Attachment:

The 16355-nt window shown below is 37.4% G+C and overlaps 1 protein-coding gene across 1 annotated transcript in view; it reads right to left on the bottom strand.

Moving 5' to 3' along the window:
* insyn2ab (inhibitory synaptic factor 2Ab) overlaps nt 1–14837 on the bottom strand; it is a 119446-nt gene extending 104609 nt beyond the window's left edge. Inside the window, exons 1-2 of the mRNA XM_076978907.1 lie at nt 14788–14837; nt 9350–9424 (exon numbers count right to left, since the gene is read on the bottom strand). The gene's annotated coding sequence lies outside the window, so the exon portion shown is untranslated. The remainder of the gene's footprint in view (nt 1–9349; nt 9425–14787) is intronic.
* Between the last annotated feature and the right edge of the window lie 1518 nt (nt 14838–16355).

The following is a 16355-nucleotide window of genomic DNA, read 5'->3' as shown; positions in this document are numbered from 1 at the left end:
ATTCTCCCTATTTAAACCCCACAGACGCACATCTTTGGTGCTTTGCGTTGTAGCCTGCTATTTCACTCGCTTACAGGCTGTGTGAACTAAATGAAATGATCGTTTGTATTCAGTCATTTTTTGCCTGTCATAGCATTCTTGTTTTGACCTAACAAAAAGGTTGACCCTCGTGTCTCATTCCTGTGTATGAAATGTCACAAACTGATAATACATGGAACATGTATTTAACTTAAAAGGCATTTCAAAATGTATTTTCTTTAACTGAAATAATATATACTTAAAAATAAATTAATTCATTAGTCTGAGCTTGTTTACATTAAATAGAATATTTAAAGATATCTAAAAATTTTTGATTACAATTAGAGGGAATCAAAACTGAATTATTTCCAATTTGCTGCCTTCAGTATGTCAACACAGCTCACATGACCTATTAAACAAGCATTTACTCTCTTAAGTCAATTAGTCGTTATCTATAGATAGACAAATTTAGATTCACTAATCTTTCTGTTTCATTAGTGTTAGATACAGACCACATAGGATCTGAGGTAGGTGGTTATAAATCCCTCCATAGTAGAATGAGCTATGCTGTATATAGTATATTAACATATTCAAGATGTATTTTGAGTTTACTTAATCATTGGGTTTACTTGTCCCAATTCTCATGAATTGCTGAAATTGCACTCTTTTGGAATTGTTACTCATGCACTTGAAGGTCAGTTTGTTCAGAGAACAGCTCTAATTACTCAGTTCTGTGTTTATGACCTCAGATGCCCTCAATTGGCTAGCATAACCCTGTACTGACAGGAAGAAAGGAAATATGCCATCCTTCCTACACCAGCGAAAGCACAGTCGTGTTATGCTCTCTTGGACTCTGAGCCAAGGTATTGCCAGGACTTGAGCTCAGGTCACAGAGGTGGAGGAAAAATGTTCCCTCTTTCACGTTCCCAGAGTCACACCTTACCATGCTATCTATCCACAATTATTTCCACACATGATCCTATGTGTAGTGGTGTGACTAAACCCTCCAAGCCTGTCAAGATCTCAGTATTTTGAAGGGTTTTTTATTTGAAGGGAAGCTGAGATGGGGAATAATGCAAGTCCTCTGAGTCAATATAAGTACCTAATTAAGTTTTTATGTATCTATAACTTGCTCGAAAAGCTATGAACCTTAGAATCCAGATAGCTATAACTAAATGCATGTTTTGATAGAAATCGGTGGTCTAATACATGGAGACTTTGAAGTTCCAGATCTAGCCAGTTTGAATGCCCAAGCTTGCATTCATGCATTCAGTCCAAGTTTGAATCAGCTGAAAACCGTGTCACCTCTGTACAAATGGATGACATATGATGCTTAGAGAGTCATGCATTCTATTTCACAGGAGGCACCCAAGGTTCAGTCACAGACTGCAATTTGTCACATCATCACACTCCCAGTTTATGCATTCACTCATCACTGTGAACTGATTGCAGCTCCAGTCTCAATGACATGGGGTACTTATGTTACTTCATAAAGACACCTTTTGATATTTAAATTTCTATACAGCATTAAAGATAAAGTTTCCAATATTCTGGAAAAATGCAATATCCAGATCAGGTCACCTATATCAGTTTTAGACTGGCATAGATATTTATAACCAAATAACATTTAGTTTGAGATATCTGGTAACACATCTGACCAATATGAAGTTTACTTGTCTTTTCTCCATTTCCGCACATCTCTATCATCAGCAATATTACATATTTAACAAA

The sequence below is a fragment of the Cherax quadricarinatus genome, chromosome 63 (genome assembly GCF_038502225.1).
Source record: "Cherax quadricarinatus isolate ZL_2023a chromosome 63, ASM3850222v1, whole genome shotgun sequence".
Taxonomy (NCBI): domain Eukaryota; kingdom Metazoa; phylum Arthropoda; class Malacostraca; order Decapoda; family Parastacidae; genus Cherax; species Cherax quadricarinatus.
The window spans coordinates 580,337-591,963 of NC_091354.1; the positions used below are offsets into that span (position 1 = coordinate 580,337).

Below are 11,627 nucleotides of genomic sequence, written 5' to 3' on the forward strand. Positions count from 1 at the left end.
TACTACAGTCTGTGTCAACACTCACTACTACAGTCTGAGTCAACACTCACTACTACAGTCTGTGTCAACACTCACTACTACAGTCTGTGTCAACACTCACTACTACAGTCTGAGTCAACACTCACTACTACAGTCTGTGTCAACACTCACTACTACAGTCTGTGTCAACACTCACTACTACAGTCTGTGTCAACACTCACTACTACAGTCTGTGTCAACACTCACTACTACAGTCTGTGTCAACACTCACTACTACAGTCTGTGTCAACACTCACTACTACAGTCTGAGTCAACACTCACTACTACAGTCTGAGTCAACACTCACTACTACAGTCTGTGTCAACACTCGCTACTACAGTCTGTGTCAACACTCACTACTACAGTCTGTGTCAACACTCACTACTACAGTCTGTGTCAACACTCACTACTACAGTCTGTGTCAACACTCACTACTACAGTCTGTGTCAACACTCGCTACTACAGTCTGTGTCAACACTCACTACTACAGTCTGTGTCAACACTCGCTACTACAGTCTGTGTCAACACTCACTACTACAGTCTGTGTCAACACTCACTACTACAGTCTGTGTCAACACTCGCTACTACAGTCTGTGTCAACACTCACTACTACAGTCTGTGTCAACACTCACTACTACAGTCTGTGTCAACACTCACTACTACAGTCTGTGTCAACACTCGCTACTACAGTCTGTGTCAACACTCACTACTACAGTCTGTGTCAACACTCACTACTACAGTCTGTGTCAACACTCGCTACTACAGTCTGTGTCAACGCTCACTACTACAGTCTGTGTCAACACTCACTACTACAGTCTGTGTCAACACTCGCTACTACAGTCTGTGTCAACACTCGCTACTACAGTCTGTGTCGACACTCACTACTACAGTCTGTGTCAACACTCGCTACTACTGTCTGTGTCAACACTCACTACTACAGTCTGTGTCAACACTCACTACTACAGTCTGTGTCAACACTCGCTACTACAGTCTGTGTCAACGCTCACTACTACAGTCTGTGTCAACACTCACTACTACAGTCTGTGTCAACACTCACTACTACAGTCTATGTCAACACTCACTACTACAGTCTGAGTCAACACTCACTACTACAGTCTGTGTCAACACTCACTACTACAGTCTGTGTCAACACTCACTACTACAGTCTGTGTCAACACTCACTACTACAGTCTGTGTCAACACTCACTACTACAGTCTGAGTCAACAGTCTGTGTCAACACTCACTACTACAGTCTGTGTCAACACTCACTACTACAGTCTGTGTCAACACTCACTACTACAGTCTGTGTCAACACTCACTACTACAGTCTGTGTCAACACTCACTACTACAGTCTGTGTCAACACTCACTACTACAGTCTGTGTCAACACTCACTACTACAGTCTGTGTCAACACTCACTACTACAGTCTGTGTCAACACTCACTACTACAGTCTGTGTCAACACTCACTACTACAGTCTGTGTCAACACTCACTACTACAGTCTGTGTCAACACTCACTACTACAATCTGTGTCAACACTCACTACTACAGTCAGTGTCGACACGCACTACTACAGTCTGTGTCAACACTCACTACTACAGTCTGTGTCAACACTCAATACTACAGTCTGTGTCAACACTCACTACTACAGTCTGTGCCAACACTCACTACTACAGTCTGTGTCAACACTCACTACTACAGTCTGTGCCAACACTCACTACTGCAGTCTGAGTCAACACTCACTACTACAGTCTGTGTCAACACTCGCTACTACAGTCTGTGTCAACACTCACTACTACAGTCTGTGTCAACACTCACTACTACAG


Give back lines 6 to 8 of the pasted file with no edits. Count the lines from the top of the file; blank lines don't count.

ATTCTCCCTATTTAAACCCCACAGACGCACATCTTTGGTGCTTTGCGTTGTAGCCTGCTATTTCACTCGCTTACAGGCTGTGTGAACTAAATGAAATGATCGTTTGTATTCAGTCATTTTTTGCCTGTCATAGCATTCTTGTTTTGACCTAACAAAAAGGTTGACCCTCGTGTCTCATTCCTGTGTATGAAATGTCACAAACTGATAATACATGGAACATGTATTTAACTTAAAAGGCATTTCAAAATGTATTTTCTTTAACTGAAATAATATATACTTAAAAATAAATTAATTCATTAGTCTGAGCTTGTTTACATTAAATAGAATATTTAAAGATATCTAAAAATTTTTGATTACAATTAGAGGGAATCAAAACTGAATTATTTCCAATTTGCTGCCTTCAGTATGTCAACACAGCTCACATGACCTATTAAACAAGCATTTACTCTCTTAAGTCAATTAGTCGTTATCTATAGATAGACAAATTTAGATTCACTAATCTTTCTGTTTCATTAGTGTTAGATACAGACCACATAGGATCTGAGGTAGGTGGTTATAAATCCCTCCATAGTAGAATGAGCTATGCTGTATATAGTATATTAACATATTCAAGATGTATTTTGAGTTTACTTAATCATTGGGTTTACTTGTCCCAATTCTCATGAATTGCTGAAATTGCACTCTTTTGGAATTGTTACTCATGCACTTGAAGGTCAGTTTGTTCAGAGAACAGCTCTAATTACTCAGTTCTGTGTTTATGACCTCAGATGCCCTCAATTGGCTAGCATAACCCTGTACTGACAGGAAGAAAGGAAATATGCCATCCTTCCTACACCAGCGAAAGCACAGTCGTGTTATGCTCTCTTGGACTCTGAGCCAAGGTATTGCCAGGACTTGAGCTCAGGTCACAGAGGTGGAGGAAAAATGTTCCCTCTTTCACGTTCCCAGAGTCACACCTTACCATGCTATCTATCCACAATTATTTCCACACATGATCCTATGTGTAGTGGTGTGACTAAACCCTCCAAGCCTGTCAAGATCTCAGTATTTTGAAGGGTTTTTTATTTGAAGGGAAGCTGAGATGGGGAATAATGCAAGTCCTCTGAGTCAATATAAGTACCTAATTAAGTTTTTATGTATCTATAACTTGCTCGAAAAGCTATGAACCTTAGAATCCAGATAGCTATAACTAAATGCATGTTTTGATAGAAATCGGTGGTCTAATACATGGAGACTTTGAAGTTCCAGATCTAGCCAGTTTGAATGCCCAAGCTTGCATTCATGCATTCAGTCCAAGTTTGAATCAGCTGAAAACCGTGTCACCTCTGTACAAATGGATGACATATGATGCTTAGAGAGTCATGCATTCTATTTCACAGGAGGCACCCAAGGTTCAGTCACAGACTGCAATTTGTCACATCATCACACTCCCAGTTTATGCATTCACTCATCACTGTGAACTGATTGCAGCTCCAGTCTCAATGACATGGGGTACTTATGTTACTTCATAAAGACACCTTTTGATATTTAAATTTCTATACAGCATTAAAGATAAAGTTTCCAATATTCTGGAAAAATGCAATATCCAGATCAGGTCACCTATATCAGTTTTAGACTGGCATAGATATTTATAACCAAATAACATTTAGTTTGAGATATCTGGTAACACATCTGACCAATATGAAGTTTACTTGTCTTTTCTCCATTTCCGCACATCTCTATCATCAGCAATATTACATATTTAACAAA

The sequence below is a fragment of the Cherax quadricarinatus genome, chromosome 63 (genome assembly GCF_038502225.1).
Source record: "Cherax quadricarinatus isolate ZL_2023a chromosome 63, ASM3850222v1, whole genome shotgun sequence".